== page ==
Medieval churches in Sweden

Skara Cathedral

Skara Cathedral is the seat for the bishop of the Church of Sweden Diocese of Skara. It is also one the largest churches in Sweden. The history of cathedral is traced from the 11th century and it was inaugurated as a cathedral around 1150. The current appearance is from the 13th century. The current Gothic design dates to the 1886-1894 restoration under the leadership of architect Helgo Zettervall. The furnishings are uni ...
Founded: 11th century | Location: Skara, Sweden

Ystad Abbey

Ystad Abbey was inaugurated in 1267 by the Fransiscan Order. Along Vadstena it is the best preserved medieval abbey in Sweden. Dissolved at the Reformation, the Abbey was handed over to the towns people and soon fell into disrepair. The eastern part and gatekeeper’s house has survived to present days.. In 1912 it became home to the local museum, which holds changing temporary exhibitions in a wing of the abbey and ...
Founded: 1267 | Location: Ystad, Sweden

Västerås Cathedral

The oldest parts of Västerås Cathedral date from the 13th century. It was originally built as a triple-aisled basilica in the 1230s and inaugurated in 1271. The cathedral was rebuilt and enlarged during the next two centuries. The tower was erected around 1420. The steeple was added in 1691 and it was designed by Nicodemus Tessin the Younger. The most famous person buried to the Västerås Cathedral i ...
Founded: 1230-1271 | Location: Västerås, Sweden

Nederluleå Church

Nederluleå church is the largest medieval church in Norrland. It was built during the 15th century and inaugurated by Archbishop Jacob Ulfsson in 1492. The church has a very rich interior and furnishings. The late-mediaeval frescos in the chancel were by the school of Albertus Pictor. The richly decorated triptych was made in Antwerpen around 1520 and it is one of the finest in Sweden. The font and cruficix date al ...
Founded: 1492 | Location: Gammelstad, Sweden

Norberg Church

There has been a church on this site since the 14th century, although two severe fires have caused that it has been rebuilt twice. Much of the present appearance of the church is owing to a restoration carried out in 1904, when the church was decorated attractively in the Art Nouveau style. Much of the interior is embellished with floral motifs including roses. Religious items, including the pulpit and altarpiece, date ...
Founded: 14th century | Location: Norberg, Sweden

Vadstena Abbey

The Abbey of Our Lady and of St. Bridget, more commonly referred to as Vadstena Abbey, was the motherhouse of the Bridgettine Order. The abbey started on one of the farms donated to it by the king, but the town of Vadstena grew up around it. The abbey was founded in 1346 by Saint Bridget with the assistance of King Magnus IV of Sweden and his Queen Blanche of Namur, who made a will donating ten farms to the abbey founded ...
Founded: 1346 | Location: Vadstena, Sweden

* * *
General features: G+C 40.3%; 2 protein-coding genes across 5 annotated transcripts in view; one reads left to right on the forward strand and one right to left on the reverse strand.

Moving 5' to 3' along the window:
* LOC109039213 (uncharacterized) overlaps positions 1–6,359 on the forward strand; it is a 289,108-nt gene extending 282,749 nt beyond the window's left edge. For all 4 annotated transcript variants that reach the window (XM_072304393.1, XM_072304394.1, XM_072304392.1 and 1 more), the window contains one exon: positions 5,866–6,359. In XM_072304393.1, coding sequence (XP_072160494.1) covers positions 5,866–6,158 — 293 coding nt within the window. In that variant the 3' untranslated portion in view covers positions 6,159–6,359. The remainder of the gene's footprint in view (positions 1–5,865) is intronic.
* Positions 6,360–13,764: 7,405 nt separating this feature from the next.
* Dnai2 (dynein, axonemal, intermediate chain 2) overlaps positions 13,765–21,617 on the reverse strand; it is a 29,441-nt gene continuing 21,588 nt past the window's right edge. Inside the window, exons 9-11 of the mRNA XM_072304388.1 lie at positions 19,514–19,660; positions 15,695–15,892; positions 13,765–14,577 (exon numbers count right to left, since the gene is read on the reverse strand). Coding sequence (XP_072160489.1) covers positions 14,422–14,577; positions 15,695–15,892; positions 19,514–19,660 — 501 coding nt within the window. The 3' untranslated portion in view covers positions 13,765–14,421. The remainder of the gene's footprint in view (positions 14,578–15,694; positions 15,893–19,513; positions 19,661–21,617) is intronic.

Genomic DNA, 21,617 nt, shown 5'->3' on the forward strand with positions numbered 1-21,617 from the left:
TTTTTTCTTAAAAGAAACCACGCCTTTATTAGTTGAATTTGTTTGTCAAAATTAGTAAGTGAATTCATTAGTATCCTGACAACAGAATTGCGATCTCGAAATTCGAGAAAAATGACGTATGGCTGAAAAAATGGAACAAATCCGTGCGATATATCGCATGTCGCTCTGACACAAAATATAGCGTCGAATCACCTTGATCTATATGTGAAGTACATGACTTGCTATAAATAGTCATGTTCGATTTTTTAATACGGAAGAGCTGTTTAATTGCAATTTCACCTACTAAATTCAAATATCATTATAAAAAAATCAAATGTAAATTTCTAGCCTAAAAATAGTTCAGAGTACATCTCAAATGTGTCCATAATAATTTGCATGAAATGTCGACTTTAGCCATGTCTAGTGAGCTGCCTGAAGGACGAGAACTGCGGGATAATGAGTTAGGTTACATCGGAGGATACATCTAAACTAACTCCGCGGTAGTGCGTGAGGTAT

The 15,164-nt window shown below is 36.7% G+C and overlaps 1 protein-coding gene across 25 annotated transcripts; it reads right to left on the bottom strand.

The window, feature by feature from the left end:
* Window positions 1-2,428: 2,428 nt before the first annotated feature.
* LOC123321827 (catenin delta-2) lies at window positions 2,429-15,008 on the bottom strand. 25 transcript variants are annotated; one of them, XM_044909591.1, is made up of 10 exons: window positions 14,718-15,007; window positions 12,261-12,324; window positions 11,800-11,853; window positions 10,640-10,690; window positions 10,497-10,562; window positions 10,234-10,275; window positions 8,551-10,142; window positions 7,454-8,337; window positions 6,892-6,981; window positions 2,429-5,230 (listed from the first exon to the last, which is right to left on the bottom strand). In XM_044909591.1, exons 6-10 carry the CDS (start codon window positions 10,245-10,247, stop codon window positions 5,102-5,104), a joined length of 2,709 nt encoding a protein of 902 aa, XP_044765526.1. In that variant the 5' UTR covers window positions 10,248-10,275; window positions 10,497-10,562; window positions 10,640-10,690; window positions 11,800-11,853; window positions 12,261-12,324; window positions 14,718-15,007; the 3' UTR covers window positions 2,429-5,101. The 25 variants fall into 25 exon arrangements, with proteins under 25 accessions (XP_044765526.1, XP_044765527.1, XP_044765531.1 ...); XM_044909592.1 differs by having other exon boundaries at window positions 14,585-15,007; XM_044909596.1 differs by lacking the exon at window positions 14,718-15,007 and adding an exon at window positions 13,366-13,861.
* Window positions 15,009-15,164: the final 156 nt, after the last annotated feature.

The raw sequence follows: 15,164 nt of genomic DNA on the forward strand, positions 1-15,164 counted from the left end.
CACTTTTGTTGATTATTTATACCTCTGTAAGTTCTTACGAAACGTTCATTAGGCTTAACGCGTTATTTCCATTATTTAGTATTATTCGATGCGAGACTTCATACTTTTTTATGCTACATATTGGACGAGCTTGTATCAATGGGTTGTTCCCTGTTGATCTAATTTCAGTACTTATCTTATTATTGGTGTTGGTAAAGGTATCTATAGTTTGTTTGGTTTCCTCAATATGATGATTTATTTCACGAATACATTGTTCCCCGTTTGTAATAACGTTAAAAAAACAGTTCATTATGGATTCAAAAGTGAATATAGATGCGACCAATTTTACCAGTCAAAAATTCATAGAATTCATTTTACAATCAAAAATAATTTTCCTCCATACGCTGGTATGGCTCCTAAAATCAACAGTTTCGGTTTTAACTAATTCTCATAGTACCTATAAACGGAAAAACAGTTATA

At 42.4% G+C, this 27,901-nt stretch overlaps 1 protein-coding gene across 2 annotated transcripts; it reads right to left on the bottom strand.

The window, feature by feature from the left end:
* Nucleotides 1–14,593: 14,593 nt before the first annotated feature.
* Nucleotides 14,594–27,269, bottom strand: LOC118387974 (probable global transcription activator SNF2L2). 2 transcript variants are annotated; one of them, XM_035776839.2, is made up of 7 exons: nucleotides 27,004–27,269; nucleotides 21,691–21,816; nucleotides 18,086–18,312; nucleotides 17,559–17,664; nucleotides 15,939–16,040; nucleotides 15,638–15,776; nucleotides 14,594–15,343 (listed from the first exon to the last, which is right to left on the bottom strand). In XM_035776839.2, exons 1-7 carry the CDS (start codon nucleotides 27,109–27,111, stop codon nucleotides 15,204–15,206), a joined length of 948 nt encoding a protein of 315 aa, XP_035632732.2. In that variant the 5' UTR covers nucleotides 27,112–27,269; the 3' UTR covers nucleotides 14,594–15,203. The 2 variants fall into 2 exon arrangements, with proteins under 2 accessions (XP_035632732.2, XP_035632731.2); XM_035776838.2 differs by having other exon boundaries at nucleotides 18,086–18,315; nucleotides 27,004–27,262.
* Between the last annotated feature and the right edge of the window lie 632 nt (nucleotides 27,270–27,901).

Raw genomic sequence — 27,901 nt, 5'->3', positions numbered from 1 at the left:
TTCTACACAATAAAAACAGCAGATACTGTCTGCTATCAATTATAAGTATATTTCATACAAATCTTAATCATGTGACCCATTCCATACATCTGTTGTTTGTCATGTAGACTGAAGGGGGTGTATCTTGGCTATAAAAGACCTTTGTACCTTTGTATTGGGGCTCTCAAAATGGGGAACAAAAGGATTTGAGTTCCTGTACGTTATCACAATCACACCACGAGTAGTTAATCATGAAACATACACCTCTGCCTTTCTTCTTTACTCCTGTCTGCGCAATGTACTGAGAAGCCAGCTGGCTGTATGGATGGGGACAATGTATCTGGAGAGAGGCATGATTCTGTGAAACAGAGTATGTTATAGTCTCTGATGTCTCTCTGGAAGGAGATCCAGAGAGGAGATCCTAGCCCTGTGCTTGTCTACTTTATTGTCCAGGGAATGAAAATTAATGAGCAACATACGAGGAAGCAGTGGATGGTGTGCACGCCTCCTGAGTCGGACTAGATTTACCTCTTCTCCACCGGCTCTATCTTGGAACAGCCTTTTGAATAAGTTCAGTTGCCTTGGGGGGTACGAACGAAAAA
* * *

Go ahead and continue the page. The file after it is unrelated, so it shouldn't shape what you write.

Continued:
St Ibb's Old Church

St Ibb's Church is located at the top of a hill in the churchyard. The oldest parts date back to the 13th century. It was enlarged in the early 1400s and vaulting was added later in the same century. The tower was damaged in wars between Sweden and Denmark and demolished in 1726. The font dates from the 13th century and is made of Norwegian stone. The altarpiece has been painted by Tobias Gemperlin before 1578 and donated ...
Founded: 13th century | Location: Sankt Ibb, Sweden

Burlöv Old Church

The Old Church of Burlöv is one of the oldest churches in Scania. It has mostly remained the way it was built in the 12th century, with its oldest parts made of sandstone. There is a font from the 13th century, in Gotland style, once damaged and removed from the church, but now restored. The beautiful altarpiece contains eleven scenes from the life of Christ. It dates from the 16th century.
Founded: 12th century | Location: Burlöv, Sweden

Österhaninge Church

The medieval Österhaninge church date from the 13th century. The sacristy and porch were added in 1400s and the tower in 1587. The chapel of Bielkenstierna family was designed by Nicodemus Tessin the Older in 1663. The marble epitaph was made by Nicolas Millich in 1680. Also the pulpit date from the 17th century.
Founded: 13th century | Location: Haninge, Sweden

St. Nicholas' Church

St. Nicholas" Church chancel dates from the 1100s and the nave was added during the next century. The church was originally a chapel for fishermen, and as the town has expanded, has been built on substantially. The finely carved pulpit dates from 1626 and is believed to be the work of Claus Clausen Billedsnider.
Founded: 12th century | Location: Simrishamn, Sweden

Skokloster Church

Skokloster Church, the second oldest brick church in Sweden, was built for nuns of the Cistercian order in the late 13th century. In the 17th century it became the Wrangel family burial church as well as for services. There are several significant artefacts in the church, like medieval crucifix and other wooden sculptures. The pulpit and altar were brought in the 17th century from Oliwa monastery in Gdansk, Poland. Behi ...
Founded: 13th century | Location: Skokloster, Sweden

Varnhem Abbey

Varnhem Abbey (Varnhems kloster) was founded around 1150 by monks of the Cistercian Order from Alvastra Abbey in Östergötland. The Cistercian Order used the same floor plan for all its abbeys, which makes it possible to easily locate the different rooms and halls regardless of the building site. A wooden and a stone church were both erected on the site before the abbey was built. The stone church was erected in ...
Founded: ca. 1150 | Location: Varnhem, Sweden

Lena Church

The church of Lena was built around the year 1300 and consisted of nave, tower and vestry. Wall paintings were added in the early 16th century. The church's eastern part is a chapel where members of the family Bielke are buried. The altarpiece was made in 1491 by carpenter Lars Germundsson in Enköping. Next to the near vicarage are ruins from the late Iron Age, namely, five burial mounds, a large number of stone formati ...
Founded: ca. 1300 | Location: Vattholma, Sweden

Rättvik Church

Rättvik Church dates from c. 1300. It has been enlarged several times and its present shape is from 1793. The church contains some fascinating old inventory like a triumphal crucifix believed to have been made in Germany in the 14th century. There are also medieval frescoes depicting St. Olav and St. Stephen. The altarpiece depicting the Resurrection of Christ was made in the 17th century as well as the pulpit. Arou ...
Founded: c. 1300 | Location: Rättvik, Sweden

St. Lawrence's Church

St. Lawrence"s Church has a long and complicated history that goes back to sometime around the end of the 13th century. It is one of few medieval churches in Östergötland built entirely in brick, a circumstance which may be connected to there being a large number of German merchants active in Söderköping at the time, and it remains a fine Swedish example of Brick Gothic. The original church had th ...
Founded: c. 1300 | Location: Söderköping, Sweden

Church of the Holy Cross